In this show we see hagiographic imagery stand the test of time. The earliest work is from 1370, part of a triptych by Allegretto Nuzi showing Sts. Augustine and Stephen with a Beatified Nicola standing alongside. It is also the first image of St. Nicola the visitor encounters upon entering the show.
The latest image is from the early 20th century, a wood sculpture of St. Nicola interceding for souls in purgatory. While the saint’s appearance has stayed the same, his powers are more pronounced.
During the press conference to open the show, Father Pietro Bellini, provincial of Italian Augustinians, spoke of the life of St. Nicola as a “model of sainthood for the Augustinians which then spread throughout Christian Europe.”
Nicola was born in the Marche region of Italy in 1245 and lived 30 years in Tolentino. Never to travel beyond his region, nor become bishop or cardinal, Nicola, like St. Francis, lived among the people and therefore became object of popular devotion.
In life, he was known for his exemplary manner of “giving himself to God without compromises,” said Father Bellini. “But as hard as he was on himself, he was compassionate with others. His life was dedicated to his apostolate.”
Nicola died in 1305 and was canonized in 1446. His fame as a miracle worker was widespread by the time of his canonization. In his church in Tolentino, 400 ex-voto offerings attest to his miraculous works.
The year after St. Nicola’s canonization, the brief reunion between the Eastern and Western Church was established and Nicola became the patron of unity in the Church. Father Bellini also emphasized St. Nicola as a promoter of social justice.
“These aspects of the life of Nicola are important to understand the development of his iconography,” explained the curator of the show, Maria Giannatiempo. “How can you recognize someone you don’t know?”
As she walked through the exhibit she pointed out how there are three sections to the show. The first few rooms are images of the saint bearing his attributes — a lily, a book and a shining sun. Nicola wears a black Augustinian habit with a leather belt. His face is kindly yet ascetic, reflecting the man who was understanding of others but stern with himself.
Visitors may find it interesting to see how the saint’s appearance changes subtly through the centuries.
The first works present the Nicola alone, idealized and static, to render him more familiar to the faithful. Later works show him grasping arrows as a protector from plague, while Santo di Tito painted an imposing vision of Nic
ola’s triple coronation by God the Father, the Virgin Mary and St. Augustine as doctor, virgin and martyr.
Toward the Baroque era of the 17th century, St. Nicola has more of mystical bent. His robes are swept by wind, his arms are outstretched and he looks yearningly out of the picture or up toward the heavens. A splendid Guercino version from a private collection uses dramatic play of light and shade as the Augustinian looks down at his book splayed open toward the viewer.
These many St. Nicolas’ gaze warmly at the visitor and by the time the viewer moves on, the saint seems like an old friend.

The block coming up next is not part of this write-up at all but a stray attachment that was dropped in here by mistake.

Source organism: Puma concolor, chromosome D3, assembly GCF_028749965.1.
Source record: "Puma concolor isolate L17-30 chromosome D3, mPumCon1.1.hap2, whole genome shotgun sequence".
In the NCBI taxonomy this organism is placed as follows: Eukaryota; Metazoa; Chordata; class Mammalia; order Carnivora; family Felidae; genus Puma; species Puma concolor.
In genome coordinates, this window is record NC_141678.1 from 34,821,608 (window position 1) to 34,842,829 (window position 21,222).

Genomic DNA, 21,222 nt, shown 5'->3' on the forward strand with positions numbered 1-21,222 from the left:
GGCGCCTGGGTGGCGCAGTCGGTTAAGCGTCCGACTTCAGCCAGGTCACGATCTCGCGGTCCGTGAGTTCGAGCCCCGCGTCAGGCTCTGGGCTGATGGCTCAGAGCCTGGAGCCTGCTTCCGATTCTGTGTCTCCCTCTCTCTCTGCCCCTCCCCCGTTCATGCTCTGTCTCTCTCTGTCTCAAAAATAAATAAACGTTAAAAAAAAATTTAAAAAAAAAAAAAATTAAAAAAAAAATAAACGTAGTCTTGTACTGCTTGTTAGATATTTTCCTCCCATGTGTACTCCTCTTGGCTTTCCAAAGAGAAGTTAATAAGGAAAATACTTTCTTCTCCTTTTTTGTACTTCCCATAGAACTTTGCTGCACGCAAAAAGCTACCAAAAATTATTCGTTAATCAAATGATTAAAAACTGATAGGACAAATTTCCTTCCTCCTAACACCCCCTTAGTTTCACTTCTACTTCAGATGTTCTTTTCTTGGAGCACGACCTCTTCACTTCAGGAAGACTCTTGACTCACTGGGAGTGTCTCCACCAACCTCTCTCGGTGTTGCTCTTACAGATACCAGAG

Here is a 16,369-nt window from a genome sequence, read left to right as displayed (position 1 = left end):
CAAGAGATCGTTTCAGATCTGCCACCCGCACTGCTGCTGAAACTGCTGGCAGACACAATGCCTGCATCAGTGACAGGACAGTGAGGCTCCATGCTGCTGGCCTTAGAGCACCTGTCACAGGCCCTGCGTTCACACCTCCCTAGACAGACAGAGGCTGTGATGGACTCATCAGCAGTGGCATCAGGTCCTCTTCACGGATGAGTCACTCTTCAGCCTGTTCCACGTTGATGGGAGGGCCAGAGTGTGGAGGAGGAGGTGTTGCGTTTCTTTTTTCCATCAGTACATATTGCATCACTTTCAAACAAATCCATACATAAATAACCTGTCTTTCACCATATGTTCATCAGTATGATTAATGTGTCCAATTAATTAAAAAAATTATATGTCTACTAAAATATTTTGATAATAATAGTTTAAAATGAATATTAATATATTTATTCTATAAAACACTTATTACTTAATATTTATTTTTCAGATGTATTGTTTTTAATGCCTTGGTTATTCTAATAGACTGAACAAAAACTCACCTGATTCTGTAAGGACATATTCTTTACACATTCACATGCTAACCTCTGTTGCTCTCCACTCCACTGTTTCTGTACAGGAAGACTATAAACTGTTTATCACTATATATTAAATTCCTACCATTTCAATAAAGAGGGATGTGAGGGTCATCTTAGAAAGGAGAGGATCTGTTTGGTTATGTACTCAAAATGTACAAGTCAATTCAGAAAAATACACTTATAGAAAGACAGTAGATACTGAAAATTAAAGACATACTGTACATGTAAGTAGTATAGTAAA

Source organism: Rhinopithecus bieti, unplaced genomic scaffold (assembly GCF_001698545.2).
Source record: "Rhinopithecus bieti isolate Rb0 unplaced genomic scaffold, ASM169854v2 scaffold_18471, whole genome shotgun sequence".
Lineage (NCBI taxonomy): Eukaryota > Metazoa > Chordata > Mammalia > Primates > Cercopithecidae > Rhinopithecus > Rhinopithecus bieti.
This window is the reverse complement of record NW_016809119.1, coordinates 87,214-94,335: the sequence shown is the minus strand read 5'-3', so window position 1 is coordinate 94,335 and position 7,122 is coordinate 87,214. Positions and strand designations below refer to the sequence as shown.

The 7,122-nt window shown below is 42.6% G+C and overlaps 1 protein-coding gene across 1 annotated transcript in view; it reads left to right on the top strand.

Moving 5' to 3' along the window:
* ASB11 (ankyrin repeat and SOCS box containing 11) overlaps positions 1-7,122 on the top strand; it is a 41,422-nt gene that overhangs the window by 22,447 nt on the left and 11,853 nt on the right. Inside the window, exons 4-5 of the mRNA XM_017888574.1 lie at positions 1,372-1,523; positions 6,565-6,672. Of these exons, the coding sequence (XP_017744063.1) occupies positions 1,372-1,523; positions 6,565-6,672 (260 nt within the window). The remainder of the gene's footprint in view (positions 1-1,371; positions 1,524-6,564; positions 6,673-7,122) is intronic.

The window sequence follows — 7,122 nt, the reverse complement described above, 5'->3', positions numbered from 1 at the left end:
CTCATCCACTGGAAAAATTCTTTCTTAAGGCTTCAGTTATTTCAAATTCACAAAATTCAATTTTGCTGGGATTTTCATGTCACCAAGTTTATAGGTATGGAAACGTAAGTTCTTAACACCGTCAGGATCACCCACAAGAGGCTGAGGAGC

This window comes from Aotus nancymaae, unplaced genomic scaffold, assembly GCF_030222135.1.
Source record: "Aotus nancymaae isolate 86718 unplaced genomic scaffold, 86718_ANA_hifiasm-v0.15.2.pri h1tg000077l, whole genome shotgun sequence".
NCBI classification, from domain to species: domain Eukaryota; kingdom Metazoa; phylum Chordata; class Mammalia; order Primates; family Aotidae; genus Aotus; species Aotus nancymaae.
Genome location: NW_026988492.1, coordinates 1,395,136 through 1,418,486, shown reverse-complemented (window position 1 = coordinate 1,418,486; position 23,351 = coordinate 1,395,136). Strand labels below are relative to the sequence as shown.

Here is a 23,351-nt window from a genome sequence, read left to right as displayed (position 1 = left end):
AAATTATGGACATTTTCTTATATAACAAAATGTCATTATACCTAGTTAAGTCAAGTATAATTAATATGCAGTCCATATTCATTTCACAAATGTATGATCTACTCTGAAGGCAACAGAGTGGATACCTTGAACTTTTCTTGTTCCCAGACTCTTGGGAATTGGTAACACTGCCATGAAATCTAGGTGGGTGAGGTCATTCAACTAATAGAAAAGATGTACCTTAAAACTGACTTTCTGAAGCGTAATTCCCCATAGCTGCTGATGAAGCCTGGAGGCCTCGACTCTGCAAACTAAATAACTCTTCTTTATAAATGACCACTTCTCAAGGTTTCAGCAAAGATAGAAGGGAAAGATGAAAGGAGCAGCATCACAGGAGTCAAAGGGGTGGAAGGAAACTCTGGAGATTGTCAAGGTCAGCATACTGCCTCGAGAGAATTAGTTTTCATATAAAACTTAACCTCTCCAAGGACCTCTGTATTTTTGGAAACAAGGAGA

The next section deals with episodes from Nicola’s life and his many miracles. Again, these evolve over time from scenes painted like little fables to the great emotion-packed apparitions and ecstasies.
The evolution of St. Nicola, intercessor for souls in purgatory, is seen here. According to Nicola’s biographer, the saint once had a vision of a fellow Augustinian who had died and was in purgatory, beseeching him for prayers. From that moment, St. Nicola offered daily Mass for the suffering souls. Four enormous canvasses proclaim his intercessory power.
Four paintings on the opposite wall mirror these by showing divine favor bestowed on the Augustinian.
The most striking is Francesco Maffei’s “The Miracle of Cordova” (1665). It show two statues, one of Christ and one of St. Nicola being carried through the streets in procession during a plague. As the two statues cross, they embrace.
The last section shows images from the diffusion of the devotion to St. Nicola, with Nicola standing among other great saints and martyrs. The curator’s favorite is by Il Moretto, showing St. Nicola, St. Anthony of Padua and St. Anthony Abbot arrayed in an elegant triumphal arch.
“It took a lot to get this, but I’m so glad we did,” said curator Giannatiempo. “It shows Nicola both holy and human at the same time.”
The show is filled with interesting little treats for close observers: a St. Francis transformed into Nicola, a Baby Jesus head in place of the sun symbol, a disputed early Raphael, to name a few.
Giannatiempo pointed out that very few people who would see this show would have specialized knowledge of the life and works of Nicola da Tolentino, but that it wasn’t necessary. “All you need in front of these works are good eyes for looking,” she said.
“Nicola da Tolentino: Image and Mystery” is open every day except Tuesdays and will be on until Oct. 9.
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Elizabeth Lev teaches Christian art and architecture at Duquesne University’s Rome campus. She can be reached at firstname.lastname@example.org.